Wrongful Termination Lawyer

Fight Back

Have you been fired from your job, leaving you wondering what to do next? Being fired from a job can be embarrassing and stressful, especially when you depend on your paycheck to survive. While an employer boss may let go an employee for any lawful reasons, the firing cannot be for the wrong reasons. The “wrong reasons” are facts driven and sometime not so clear.

Can my employer terminate (or fire) me at any time?

In California, an employment relationship may be ended by either the employer or the employee, at any time, for any [lawful] reason, or for no reason at all. This is called “at-will employment.”
An employment relationship is not “at will” if the employee proves that the parties, by words or conduct, agreed that the employee would be discharged only for good cause.

“Labor Code section 2922 has been recognized as creating a presumption. The statute creates a presumption of at-will employment which may be overcome ‘by evidence that despite the absence of a specified term, the parties agreed that the employer’s power to terminate would be limited in some way, e.g., by a requirement that termination be based only on “good cause. [1]

What is a good cause for termination?

‘Good cause’ or ‘just cause’ for termination connotes a fair and honest cause or reason, regulated by the good faith of the employer. The term is relative. Whether good cause exists is dependent upon the particular circumstances of each case. In deciding whether good cause exists, there must be a balance between the employer’s interest in operating its business efficiently and profitably and the employee’s interest in continued employment. Care must be exercised so as not to interfere with the employer’s legitimate exercise of managerial discretion. While the scope of such discretion is substantial, it is not unrestricted. Good cause is not properly found where the asserted reasons for discharge are ‘trivial, capricious, unrelated to business needs or goals, or pretextual.’ Where there is a contract to terminate only for good cause, the employer has no right to terminate for an arbitrary or unreasonable decision.[2]

How do I know if I was wrongfully terminated (or fired) from my job?

Hypothetically, Jane was fired from her job at Big Company; Jane claims that Big Company breached their employment contract. To establish this claim, Jane must prove all of the following:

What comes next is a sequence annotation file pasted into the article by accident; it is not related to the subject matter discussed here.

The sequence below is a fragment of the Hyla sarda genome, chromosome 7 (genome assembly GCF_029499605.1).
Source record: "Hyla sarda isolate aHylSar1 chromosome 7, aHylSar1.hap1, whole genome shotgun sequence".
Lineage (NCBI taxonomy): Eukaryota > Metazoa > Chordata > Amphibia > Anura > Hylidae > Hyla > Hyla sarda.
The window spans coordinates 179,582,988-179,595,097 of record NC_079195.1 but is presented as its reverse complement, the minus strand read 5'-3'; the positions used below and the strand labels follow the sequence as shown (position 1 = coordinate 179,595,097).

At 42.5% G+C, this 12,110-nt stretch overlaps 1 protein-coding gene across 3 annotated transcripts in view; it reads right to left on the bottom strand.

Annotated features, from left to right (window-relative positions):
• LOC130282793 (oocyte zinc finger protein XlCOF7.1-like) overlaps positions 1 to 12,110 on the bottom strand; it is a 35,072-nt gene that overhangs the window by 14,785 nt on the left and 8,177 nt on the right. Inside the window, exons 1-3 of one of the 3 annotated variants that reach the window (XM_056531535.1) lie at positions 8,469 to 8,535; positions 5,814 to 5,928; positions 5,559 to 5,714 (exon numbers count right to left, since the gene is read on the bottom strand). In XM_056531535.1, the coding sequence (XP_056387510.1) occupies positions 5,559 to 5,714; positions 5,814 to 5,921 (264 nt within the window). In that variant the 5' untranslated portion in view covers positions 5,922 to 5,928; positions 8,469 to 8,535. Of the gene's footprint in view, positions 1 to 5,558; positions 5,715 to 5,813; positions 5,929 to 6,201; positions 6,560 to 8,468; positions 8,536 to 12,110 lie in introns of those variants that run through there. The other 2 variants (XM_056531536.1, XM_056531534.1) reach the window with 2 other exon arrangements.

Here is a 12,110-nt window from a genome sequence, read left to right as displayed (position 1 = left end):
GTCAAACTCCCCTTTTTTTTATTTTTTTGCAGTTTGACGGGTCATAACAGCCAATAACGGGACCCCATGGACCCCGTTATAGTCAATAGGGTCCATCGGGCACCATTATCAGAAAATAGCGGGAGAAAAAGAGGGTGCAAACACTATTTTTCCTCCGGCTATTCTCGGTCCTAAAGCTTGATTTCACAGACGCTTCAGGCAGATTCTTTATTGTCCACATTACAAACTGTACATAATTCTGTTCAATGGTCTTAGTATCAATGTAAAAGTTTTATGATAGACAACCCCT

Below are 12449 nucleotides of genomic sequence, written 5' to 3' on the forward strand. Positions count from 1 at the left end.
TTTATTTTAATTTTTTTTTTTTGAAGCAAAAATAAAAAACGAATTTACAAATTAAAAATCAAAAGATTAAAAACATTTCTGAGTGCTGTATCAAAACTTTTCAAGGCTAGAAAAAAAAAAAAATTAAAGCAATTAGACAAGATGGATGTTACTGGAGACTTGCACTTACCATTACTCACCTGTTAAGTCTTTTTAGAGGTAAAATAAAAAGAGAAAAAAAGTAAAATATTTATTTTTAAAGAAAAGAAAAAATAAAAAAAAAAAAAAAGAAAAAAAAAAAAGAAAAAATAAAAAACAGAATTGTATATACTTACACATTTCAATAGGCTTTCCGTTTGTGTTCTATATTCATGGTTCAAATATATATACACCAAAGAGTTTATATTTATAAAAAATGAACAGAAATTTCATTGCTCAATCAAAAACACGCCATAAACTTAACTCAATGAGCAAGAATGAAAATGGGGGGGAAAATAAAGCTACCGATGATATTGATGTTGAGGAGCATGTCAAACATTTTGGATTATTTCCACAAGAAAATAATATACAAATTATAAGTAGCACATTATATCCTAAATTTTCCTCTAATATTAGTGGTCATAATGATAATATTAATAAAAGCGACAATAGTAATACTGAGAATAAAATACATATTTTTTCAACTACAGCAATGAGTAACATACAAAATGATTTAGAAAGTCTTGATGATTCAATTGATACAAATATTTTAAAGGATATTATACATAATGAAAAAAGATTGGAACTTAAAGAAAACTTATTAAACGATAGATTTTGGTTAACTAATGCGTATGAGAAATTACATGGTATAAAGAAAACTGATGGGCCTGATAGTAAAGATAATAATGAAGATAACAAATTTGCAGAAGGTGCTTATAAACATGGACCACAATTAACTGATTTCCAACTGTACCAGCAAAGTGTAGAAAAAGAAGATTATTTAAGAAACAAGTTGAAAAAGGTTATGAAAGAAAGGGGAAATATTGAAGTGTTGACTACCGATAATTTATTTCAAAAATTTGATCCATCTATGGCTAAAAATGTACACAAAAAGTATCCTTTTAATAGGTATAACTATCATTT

1. That Jane and Big Company entered into an employment relationship. [An employment contract or a
provision in an employment contract may be written or oral;
2. That Big Company promised, by words or conduct, to discharge Jane only for good cause;
3. That Jane substantially performed her job duties;
4. That Big Company discharged Jane without good cause; and
5. That Jane was harmed by the discharge.

What if I was forced to resign because the work was intolerable?

[T]he standard by which a constructive discharge is determined is an objective one-the question is ‘whether a reasonable person faced with the allegedly intolerable employer actions or conditions of employment would have no reasonable alternative except to quit. In order to establish a constructive discharge, an employee must plead and prove, by the usual preponderance of the evidence standard, that the employer either intentionally created or knowingly permitted working conditions that were so intolerable or aggravated at the time of the employee’s resignation that a reasonable employer would realize that a reasonable person in the employee’s position would be compelled to resign. For purposes of this standard, the requisite knowledge or intent must exist on the part of either the employer or those persons who effectively represent the employer, i.e., its officers, directors, managing agents, or supervisory employees.[3]

Can my employer retaliate against me by demoting me?